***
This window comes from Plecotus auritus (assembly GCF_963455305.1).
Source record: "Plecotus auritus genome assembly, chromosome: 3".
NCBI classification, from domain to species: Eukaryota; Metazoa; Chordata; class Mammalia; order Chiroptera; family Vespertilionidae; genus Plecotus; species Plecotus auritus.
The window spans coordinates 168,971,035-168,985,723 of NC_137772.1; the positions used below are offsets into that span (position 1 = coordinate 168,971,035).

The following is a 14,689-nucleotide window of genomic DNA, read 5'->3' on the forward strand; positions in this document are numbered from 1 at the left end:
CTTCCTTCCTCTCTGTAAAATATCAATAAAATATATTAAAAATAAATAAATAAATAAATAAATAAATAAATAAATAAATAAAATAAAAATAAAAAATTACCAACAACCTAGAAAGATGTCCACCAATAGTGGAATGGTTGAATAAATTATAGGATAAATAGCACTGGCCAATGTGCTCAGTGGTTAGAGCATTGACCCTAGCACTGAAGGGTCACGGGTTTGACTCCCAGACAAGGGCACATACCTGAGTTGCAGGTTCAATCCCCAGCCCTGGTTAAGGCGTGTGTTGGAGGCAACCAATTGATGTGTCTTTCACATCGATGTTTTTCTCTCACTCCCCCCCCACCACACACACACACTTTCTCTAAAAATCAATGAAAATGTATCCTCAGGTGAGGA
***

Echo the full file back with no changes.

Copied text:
This window comes from Plecotus auritus (assembly GCF_963455305.1).
Source record: "Plecotus auritus genome assembly, chromosome: 3".
NCBI classification, from domain to species: Eukaryota; Metazoa; Chordata; class Mammalia; order Chiroptera; family Vespertilionidae; genus Plecotus; species Plecotus auritus.
The window spans coordinates 168,971,035-168,985,723 of NC_137772.1; the positions used below are offsets into that span (position 1 = coordinate 168,971,035).

The following is a 14,689-nucleotide window of genomic DNA, read 5'->3' on the forward strand; positions in this document are numbered from 1 at the left end:
CTTCCTTCCTCTCTGTAAAATATCAATAAAATATATTAAAAATAAATAAATAAATAAATAAATAAATAAATAAATAAATAAAATAAAAATAAAAAATTACCAACAACCTAGAAAGATGTCCACCAATAGTGGAATGGTTGAATAAATTATAGGATAAATAGCACTGGCCAATGTGCTCAGTGGTTAGAGCATTGACCCTAGCACTGAAGGGTCACGGGTTTGACTCCCAGACAAGGGCACATACCTGAGTTGCAGGTTCAATCCCCAGCCCTGGTTAAGGCGTGTGTTGGAGGCAACCAATTGATGTGTCTTTCACATCGATGTTTTTCTCTCACTCCCCCCCCACCACACACACACACTTTCTCTAAAAATCAATGAAAATGTATCCTCAGGTGAGGA